Avoid trying to resolve the conflict (at least temporarily).

Periods of intense stress are not the best time to address a conflict. When we are under stress, our minds are focused on survival, and anything challenging or upsetting is likely to be perceived as a threat. Try to put off a difficult discussion until you have the time to give it the attention, energy, and thought it deserves. Stress often leads us to think a situation is more urgent than it is. But even when it is urgent or time-sensitive, it is usually possible to postpone a few minutes, hours, or even days to take time to calm down and reflect. The key is to make sure the other person knows you are not disappearing or brushing them off. Be clear that you need some time to think, and if possible, let them know when you hope to be able to address the issue.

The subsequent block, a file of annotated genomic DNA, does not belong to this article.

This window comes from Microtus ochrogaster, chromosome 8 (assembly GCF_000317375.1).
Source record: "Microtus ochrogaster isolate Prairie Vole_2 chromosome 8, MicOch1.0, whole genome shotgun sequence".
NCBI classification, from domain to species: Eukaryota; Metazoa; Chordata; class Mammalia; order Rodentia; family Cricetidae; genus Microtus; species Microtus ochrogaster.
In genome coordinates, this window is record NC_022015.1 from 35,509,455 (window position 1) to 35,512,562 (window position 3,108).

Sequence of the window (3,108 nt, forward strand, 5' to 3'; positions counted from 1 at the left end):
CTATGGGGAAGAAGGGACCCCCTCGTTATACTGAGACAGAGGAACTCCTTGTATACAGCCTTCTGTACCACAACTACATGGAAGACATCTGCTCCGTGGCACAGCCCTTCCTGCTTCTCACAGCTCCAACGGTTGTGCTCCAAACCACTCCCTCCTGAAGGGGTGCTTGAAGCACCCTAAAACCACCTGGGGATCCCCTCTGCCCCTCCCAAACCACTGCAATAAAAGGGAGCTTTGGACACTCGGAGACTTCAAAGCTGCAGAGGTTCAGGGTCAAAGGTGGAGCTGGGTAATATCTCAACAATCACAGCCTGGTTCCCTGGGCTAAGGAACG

Find something small that you can STOP doing or put off.

When we’re stressed, we sometimes feel that everything needs to Happen. Right. Now. That is usually not true. There is probably something on your list that you could do tomorrow, in a week, in a month, or not at all. Start with the smallest thing you can think of. Do you need to call someone back if you know they will want to chat, or could you send them a text or email? How important is it, really, to sweep the floor or take out the recycling? That work task you have put off for months: can it wait a few more weeks? Is there an easier way to get the necessary things done? Maybe it’s OK to make a sandwich or order pizza a few more times this month than you usually would. When you find something you don’t really need to do, take that extra time to laugh or cry with a friend, do something physical, or reflect on what else might help you get through the hard times.